Darren B. Taichman, MD, PhD
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From the Editors of Annals of Internal Medicine and Education Guest Editor, Gretchen Diemer, MD, FACP, Associate Dean of Graduate Medical Education and Affiliations, Thomas Jefferson University.
Ask your learners how frequently they think patients take antibiotics without a prescription. Do the results of this study surprise them?
What are the potential dangers of this practice?
Why do your learners think patients take antibiotics without a prescription? Review the reasons found in this study (use Figure 4, for example, as a summary). How might we as individuals and as health care systems help to address each of these reasons for inappropriate antibiotic use?
What instructions do your learners give to their patients when prescribing antibiotics? Do they discuss the need to complete the entire prescription? When asking patients whether they have taken antibiotics for a symptom, do they ever ask where they were obtained? Have they ever discussed the dangers of taking antibiotics without a prescription?
Ask your learners whether they have used a handheld ultrasound device. In what setting?
What are the potential benefits of FoCUS? Are there potential dangers? How would your learners design a study to evaluate whether FoCUS is beneficial or harmful? What should the comparisons be? What should the outcomes be? What are potential sources of bias in the study designs they propose?
Review the studies identified for inclusion in this review (see the Table). Do the number of patients included, the severity of their cardiac conditions, or the person who performed the clinical examinations and the FoCUS matter? Why might these matter in assessing the reported results in these studies?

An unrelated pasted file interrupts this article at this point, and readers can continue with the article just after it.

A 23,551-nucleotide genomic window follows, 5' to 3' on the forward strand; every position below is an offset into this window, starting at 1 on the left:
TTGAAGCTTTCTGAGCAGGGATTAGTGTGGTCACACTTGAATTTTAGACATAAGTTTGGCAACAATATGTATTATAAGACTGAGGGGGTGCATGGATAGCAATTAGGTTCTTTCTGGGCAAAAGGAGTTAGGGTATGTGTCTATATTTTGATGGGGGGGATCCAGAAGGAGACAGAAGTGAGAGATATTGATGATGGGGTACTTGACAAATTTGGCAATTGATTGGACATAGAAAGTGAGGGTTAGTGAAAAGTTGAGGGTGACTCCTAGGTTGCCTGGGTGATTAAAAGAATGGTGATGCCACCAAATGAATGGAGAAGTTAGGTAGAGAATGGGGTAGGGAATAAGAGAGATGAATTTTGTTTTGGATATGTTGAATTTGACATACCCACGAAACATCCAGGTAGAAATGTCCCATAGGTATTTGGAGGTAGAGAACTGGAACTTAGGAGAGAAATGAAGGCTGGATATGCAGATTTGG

The authors note that most of the included studies were judged to be at high or unclear risk of bias. Why does that matter when your learners interpret the reported results? What are potential sources of bias in studies such as these?
Teach at the bedside! Ask an expert in FoCUS to demonstrate its use.
Do your learners think their physical examination skills could be improved? Should they be replaced with technological approaches to patient evaluation, such as FoCUS?
Ask your learners whether they ever show patients x-ray or other test results on the computer. Has it been useful? How?
Teach at the bedside! Show a patient with a markedly abnormal radiograph the results of her or his tests. Ask the patient whether seeing the results was helpful in understanding what is going on.
How are the chairs and computer screens set up in your outpatient examination rooms? How might the setup be improved?
Review the simple suggestions these authors have for improving patient engagement using the computer. Do your learners think these are reasonable? Will they try them?
Ask your learners what can cause flushing.
Why might a history of flushing after alcohol consumption be important?
What is the role of acetaldehyde in such flushing? Why does the physician think to ask Mr. Liu about this symptom?
What is “precision medicine”? Can your learners think of examples of when differences in a group's genetic predisposition alter their thinking about a clinical problem?
Taichman DB. Annals for Educators - 20 August 2019. Ann Intern Med. 2019;171:ED4. doi: https://doi.org/10.7326/AWED201908200
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Published: Ann Intern Med. 2019;171(4):ED4.
Cardiac Diagnosis and Imaging, Cardiology.
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